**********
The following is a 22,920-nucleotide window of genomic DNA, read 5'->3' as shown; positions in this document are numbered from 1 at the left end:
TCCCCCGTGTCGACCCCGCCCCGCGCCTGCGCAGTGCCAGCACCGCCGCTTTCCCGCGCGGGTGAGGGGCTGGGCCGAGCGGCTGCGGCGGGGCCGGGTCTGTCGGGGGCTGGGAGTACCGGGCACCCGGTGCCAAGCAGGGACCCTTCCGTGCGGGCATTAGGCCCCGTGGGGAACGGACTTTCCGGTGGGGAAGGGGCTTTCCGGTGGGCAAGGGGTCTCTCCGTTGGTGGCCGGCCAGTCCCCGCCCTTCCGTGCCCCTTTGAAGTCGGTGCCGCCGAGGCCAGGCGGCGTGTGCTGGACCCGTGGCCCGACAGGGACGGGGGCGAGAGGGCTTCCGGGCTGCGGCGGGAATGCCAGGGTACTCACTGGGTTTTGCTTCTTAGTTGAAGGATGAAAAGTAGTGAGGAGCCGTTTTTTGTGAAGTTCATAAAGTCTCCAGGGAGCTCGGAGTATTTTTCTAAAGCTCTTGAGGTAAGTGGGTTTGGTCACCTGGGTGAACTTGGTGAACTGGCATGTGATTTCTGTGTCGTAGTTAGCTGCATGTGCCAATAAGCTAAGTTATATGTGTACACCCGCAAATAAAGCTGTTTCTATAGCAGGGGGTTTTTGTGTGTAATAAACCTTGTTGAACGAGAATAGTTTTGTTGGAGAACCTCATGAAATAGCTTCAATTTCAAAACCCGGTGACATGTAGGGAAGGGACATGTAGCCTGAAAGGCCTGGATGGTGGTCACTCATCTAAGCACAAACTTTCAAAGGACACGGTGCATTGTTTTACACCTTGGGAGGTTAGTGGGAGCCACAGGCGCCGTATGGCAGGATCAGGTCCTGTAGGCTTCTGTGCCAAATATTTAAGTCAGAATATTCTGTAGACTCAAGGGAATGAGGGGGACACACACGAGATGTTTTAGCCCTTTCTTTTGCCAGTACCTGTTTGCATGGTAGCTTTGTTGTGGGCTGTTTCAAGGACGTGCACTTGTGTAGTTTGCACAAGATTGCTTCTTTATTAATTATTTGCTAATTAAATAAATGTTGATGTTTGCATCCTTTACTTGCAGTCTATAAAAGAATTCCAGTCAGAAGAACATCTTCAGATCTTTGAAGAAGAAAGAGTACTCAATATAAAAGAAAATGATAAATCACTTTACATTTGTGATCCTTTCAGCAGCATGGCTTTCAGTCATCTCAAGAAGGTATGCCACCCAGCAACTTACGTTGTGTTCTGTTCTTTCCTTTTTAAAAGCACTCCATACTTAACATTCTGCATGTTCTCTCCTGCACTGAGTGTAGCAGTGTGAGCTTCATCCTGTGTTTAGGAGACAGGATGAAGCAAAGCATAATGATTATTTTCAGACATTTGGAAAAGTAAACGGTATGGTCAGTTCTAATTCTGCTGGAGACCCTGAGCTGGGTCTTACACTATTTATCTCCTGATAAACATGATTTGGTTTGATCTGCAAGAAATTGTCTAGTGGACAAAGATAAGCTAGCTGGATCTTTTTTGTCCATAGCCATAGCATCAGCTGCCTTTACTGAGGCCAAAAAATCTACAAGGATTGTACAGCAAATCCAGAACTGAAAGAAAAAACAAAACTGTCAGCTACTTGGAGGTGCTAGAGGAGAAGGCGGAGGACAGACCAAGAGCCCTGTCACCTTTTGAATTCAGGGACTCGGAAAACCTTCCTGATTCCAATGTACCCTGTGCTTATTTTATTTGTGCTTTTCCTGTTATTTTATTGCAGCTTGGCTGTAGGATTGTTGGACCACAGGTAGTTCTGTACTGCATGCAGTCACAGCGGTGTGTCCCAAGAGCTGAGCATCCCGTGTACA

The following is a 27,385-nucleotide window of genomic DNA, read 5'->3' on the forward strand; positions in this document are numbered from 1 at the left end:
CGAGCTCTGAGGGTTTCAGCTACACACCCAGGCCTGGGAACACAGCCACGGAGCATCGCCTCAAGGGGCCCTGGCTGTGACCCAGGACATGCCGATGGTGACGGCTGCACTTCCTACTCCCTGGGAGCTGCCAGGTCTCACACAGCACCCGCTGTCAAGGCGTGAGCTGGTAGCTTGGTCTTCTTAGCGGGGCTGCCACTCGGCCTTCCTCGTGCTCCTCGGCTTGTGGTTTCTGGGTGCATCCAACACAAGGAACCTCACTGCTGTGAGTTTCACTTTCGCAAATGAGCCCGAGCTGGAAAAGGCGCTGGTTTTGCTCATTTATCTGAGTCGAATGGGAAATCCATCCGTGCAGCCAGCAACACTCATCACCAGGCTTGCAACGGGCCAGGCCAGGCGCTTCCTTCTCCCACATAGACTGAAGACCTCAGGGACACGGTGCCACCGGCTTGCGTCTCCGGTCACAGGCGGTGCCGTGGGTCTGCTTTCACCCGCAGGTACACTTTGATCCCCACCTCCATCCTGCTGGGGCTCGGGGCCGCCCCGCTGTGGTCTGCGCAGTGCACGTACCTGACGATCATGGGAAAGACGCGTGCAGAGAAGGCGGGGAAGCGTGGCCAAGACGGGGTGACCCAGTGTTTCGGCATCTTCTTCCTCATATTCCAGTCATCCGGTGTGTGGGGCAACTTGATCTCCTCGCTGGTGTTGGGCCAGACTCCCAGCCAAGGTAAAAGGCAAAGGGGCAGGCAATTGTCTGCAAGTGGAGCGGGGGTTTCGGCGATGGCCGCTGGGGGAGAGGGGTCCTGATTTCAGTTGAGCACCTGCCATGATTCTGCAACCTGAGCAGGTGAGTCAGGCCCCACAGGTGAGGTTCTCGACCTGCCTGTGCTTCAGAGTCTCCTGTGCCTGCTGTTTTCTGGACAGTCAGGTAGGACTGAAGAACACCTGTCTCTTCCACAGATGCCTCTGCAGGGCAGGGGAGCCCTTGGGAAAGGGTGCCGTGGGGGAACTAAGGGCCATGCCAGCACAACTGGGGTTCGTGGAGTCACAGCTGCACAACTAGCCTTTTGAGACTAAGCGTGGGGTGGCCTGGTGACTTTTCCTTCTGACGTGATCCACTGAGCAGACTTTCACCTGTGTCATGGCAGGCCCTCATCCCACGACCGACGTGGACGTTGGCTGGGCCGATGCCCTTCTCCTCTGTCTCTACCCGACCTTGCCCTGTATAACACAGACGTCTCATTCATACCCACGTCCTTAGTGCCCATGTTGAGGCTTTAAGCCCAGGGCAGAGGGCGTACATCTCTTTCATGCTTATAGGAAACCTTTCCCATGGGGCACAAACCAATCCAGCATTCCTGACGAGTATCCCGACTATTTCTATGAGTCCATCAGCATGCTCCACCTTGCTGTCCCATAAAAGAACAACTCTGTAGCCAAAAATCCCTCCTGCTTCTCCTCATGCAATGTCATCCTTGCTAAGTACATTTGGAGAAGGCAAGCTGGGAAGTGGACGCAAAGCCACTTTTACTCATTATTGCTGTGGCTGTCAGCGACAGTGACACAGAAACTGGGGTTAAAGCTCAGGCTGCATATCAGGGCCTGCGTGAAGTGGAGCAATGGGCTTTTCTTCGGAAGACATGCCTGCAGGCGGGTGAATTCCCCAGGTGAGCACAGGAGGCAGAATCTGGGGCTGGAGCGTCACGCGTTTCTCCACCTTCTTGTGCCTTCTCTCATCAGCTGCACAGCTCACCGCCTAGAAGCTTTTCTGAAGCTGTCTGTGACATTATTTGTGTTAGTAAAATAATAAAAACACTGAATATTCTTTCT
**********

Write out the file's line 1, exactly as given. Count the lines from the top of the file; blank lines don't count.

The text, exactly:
The following is a 22,920-nucleotide window of genomic DNA, read 5'->3' as shown; positions in this document are numbered from 1 at the left end: